There might be fewer cucumbers, tomatoes and berries, too.
One of the world's largest suppliers of avocados fears a shutdown at the U.S.-Mexico border would temporarily put his company out of business — and leave millions of Americans without their daily avocado toast fix.
On Friday, President Trump threatened to shut down the country's southern border "or large sections of the border" if Mexico didn't "stop all illegal immigration" this week.
Although the president called the closing a "good thing," the implications of a shutdown would have implications way beyond immigration processes. Economists have warned that closing the border could gravely affect Americans' access to fresh produce imported into the country. That shortage would most likely be felt by avocado lovers, as the U.S. imports about 80 percent of its totally avocado supply from Mexico.
That means goodbyecreamy morsels of heart-healthy fats. Adios gorgeous guacamole. See you later wonderfully trendy — if not slightly overrated — avocado toast. Well, it's goodbye at least for a little while.
Steve Barnard, chief executive and president of Mission Produce, the largest avocado grower and distributer in the world, said Americans could run out of avocados in as little as three weeks following a shutdown at the border, Reuters reported.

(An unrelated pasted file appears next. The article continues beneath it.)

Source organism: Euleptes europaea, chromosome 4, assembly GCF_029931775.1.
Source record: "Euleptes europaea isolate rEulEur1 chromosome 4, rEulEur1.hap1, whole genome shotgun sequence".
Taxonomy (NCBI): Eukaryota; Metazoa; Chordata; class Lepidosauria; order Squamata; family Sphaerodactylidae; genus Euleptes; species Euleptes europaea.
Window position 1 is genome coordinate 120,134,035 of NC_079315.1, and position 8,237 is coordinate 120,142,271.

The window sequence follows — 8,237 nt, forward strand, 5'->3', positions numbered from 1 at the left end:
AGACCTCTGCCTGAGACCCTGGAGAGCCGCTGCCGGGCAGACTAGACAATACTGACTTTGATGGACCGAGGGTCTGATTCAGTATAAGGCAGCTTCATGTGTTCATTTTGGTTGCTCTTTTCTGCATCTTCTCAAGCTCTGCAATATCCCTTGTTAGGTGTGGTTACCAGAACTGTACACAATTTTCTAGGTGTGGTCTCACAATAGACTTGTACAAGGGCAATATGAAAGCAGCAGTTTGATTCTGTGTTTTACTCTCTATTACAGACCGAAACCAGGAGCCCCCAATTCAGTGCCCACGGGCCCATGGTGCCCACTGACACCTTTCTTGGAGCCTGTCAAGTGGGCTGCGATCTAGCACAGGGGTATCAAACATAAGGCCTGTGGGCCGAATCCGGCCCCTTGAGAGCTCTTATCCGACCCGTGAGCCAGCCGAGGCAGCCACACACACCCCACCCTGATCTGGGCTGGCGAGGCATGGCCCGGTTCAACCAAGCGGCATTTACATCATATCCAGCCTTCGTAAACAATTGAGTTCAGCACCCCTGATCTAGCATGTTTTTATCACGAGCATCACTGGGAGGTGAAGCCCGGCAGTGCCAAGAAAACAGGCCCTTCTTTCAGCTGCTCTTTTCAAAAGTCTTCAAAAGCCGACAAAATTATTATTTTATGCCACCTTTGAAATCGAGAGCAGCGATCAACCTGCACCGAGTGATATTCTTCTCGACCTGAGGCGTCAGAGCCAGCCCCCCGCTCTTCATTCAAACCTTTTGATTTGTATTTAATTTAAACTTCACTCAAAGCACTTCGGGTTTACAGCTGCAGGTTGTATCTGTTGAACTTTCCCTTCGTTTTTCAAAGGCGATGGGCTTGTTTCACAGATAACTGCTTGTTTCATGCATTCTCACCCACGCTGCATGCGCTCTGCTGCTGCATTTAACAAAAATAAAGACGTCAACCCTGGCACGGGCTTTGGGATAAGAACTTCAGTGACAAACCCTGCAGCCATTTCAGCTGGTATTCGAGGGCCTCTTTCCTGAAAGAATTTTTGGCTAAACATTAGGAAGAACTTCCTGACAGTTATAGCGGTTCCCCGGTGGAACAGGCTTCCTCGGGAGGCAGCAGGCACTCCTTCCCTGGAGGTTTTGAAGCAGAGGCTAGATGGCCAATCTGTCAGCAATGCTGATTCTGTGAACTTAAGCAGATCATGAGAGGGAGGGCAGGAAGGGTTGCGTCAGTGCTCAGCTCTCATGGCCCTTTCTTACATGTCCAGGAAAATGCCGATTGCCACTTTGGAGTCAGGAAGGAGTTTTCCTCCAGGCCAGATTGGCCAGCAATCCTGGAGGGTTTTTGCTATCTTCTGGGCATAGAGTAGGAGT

"We would be out of business for a while," Barnard said.
In March 2018, Barnard told The New York Times that his company was "scrambling" to keep up with America's avocado booming craze. Since the early 2000s, the company has grown between 10 to 15 percent each year to meet the rising demand.
But if Trump is able to execute a shutdown, Mission Produce wouldn't be scrambling; they'd simply be unable to supply the U.S. at all.
But is the situation really that dire?
Though Mexico is the largest supplier of avocados to the U.S., about 10 percent of all imported avocados come from other countries, including Peru, Chile and the Dominican Republic. A border shutdown would not impact those imports.
In California, which is the largest producer of domestic avocados, the harvesting season does not last throughout the entire year. Domestic avocados likely won't be available until late spring or early summer — and if they're in high demand, they'll likely be a lot more expensive.
"You couldn't pick a worse time of year because Mexico supplies virtually 100 percent of the avocados in the U.S. right now. California is just starting and they have a very small crop, but they're not relevant right now and won't be for another month or so," Barnard told Reuters.
According to the California Avocado Commission, less than 1 percent of the state's soil is actually fertile for avocados, which take 14 to 18 months to grow. That means an unexpected surge in domestic demand couldn't be met for more than a year after seeds get planted.
Of course, it's not just avocados that Americans should be worried about. Currently the U.S. imports about half of its vegetables and 40 percent of its fruit from Mexico. A closed border would likely mean higher prices on many produce staples like tomatoes, cucumbers and blackberries.
For the avocado obsessed, it might be safe to just start stocking up now. Here are a few handy tricks to keep a fridge full of guacamole green if push comes to shove.